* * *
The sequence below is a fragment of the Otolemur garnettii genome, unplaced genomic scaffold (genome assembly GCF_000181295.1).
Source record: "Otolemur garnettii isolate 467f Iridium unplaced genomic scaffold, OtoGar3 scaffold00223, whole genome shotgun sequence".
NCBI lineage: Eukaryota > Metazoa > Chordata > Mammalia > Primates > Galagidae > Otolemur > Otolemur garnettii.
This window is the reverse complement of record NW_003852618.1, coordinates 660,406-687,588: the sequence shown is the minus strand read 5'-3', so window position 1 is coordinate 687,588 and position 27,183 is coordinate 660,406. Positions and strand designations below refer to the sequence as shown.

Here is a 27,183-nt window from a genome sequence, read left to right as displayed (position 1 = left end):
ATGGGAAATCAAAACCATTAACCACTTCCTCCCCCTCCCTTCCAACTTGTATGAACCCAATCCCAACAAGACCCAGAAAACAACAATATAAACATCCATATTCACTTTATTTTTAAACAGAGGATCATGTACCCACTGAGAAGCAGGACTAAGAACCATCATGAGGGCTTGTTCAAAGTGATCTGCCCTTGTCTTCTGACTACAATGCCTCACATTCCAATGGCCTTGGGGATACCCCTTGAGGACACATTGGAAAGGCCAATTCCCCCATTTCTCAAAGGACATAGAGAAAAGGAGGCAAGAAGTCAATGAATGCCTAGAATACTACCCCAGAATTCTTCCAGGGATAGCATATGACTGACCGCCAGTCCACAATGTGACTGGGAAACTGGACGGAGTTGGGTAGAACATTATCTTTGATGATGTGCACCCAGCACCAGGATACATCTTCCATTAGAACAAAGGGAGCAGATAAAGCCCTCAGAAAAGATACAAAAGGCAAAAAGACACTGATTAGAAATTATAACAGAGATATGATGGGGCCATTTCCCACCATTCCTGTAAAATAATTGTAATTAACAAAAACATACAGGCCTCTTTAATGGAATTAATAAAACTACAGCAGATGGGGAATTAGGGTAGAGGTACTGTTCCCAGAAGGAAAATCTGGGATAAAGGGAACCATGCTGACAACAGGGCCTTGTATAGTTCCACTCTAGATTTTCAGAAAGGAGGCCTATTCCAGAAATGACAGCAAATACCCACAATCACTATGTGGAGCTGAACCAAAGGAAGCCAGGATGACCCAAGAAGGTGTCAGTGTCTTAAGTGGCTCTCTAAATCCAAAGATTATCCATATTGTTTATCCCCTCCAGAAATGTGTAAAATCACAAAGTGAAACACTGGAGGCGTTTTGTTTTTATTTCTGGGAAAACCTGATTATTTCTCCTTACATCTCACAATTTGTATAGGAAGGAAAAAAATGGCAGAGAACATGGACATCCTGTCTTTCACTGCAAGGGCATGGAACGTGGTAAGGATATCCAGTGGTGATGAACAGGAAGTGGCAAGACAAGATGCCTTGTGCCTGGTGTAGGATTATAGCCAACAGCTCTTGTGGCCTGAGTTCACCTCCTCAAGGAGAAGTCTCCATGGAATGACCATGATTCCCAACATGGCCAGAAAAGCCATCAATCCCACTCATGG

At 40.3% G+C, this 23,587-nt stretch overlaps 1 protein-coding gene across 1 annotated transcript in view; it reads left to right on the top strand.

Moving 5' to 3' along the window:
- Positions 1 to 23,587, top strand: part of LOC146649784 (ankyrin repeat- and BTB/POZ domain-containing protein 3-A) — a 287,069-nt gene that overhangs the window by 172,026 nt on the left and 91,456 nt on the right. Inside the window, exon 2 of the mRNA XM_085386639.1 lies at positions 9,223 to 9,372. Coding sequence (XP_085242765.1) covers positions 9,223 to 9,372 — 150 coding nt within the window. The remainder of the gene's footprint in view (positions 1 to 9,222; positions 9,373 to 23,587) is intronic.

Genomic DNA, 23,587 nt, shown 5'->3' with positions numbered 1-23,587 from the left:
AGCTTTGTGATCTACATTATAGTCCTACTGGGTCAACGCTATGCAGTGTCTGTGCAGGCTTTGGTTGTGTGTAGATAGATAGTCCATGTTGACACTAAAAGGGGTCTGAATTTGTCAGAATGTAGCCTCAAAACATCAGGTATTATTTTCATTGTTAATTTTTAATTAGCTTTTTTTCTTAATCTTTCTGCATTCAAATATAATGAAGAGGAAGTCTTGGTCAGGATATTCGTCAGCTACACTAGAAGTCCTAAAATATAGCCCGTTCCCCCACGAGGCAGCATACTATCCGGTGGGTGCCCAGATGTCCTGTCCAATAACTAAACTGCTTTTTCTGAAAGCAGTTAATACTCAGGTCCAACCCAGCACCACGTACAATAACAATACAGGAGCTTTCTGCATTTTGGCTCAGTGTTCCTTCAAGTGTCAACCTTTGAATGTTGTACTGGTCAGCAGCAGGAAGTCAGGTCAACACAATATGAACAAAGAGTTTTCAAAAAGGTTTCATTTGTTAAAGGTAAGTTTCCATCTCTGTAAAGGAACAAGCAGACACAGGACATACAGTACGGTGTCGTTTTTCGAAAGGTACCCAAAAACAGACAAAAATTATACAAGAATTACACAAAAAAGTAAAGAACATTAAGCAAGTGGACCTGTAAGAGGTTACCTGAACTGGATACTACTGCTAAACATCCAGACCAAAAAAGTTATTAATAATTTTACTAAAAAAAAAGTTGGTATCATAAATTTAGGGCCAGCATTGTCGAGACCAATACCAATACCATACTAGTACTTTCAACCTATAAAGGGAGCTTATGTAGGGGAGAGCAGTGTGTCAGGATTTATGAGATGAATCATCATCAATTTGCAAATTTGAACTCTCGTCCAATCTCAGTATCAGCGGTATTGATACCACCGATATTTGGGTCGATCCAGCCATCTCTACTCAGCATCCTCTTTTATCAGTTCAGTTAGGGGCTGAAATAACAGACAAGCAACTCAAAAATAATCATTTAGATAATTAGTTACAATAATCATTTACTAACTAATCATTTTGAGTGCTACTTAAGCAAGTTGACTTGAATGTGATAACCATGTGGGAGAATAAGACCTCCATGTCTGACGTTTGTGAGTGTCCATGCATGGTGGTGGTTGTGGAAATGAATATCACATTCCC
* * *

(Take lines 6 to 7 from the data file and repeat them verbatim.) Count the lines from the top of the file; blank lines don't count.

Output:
ATGGGAAATCAAAACCATTAACCACTTCCTCCCCCTCCCTTCCAACTTGTATGAACCCAATCCCAACAAGACCCAGAAAACAACAATATAAACATCCATATTCACTTTATTTTTAAACAGAGGATCATGTACCCACTGAGAAGCAGGACTAAGAACCATCATGAGGGCTTGTTCAAAGTGATCTGCCCTTGTCTTCTGACTACAATGCCTCACATTCCAATGGCCTTGGGGATACCCCTTGAGGACACATTGGAAAGGCCAATTCCCCCATTTCTCAAAGGACATAGAGAAAAGGAGGCAAGAAGTCAATGAATGCCTAGAATACTACCCCAGAATTCTTCCAGGGATAGCATATGACTGACCGCCAGTCCACAATGTGACTGGGAAACTGGACGGAGTTGGGTAGAACATTATCTTTGATGATGTGCACCCAGCACCAGGATACATCTTCCATTAGAACAAAGGGAGCAGATAAAGCCCTCAGAAAAGATACAAAAGGCAAAAAGACACTGATTAGAAATTATAACAGAGATATGATGGGGCCATTTCCCACCATTCCTGTAAAATAATTGTAATTAACAAAAACATACAGGCCTCTTTAATGGAATTAATAAAACTACAGCAGATGGGGAATTAGGGTAGAGGTACTGTTCCCAGAAGGAAAATCTGGGATAAAGGGAACCATGCTGACAACAGGGCCTTGTATAGTTCCACTCTAGATTTTCAGAAAGGAGGCCTATTCCAGAAATGACAGCAAATACCCACAATCACTATGTGGAGCTGAACCAAAGGAAGCCAGGATGACCCAAGAAGGTGTCAGTGTCTTAAGTGGCTCTCTAAATCCAAAGATTATCCATATTGTTTATCCCCTCCAGAAATGTGTAAAATCACAAAGTGAAACACTGGAGGCGTTTTGTTTTTATTTCTGGGAAAACCTGATTATTTCTCCTTACATCTCACAATTTGTATAGGAAGGAAAAAAATGGCAGAGAACATGGACATCCTGTCTTTCACTGCAAGGGCATGGAACGTGGTAAGGATATCCAGTGGTGATGAACAGGAAGTGGCAAGACAAGATGCCTTGTGCCTGGTGTAGGATTATAGCCAACAGCTCTTGTGGCCTGAGTTCACCTCCTCAAGGAGAAGTCTCCATGGAATGACCATGATTCCCAACATGGCCAGAAAAGCCATCAATCCCACTCATGG

At 40.3% G+C, this 23,587-nt stretch overlaps 1 protein-coding gene across 1 annotated transcript in view; it reads left to right on the top strand.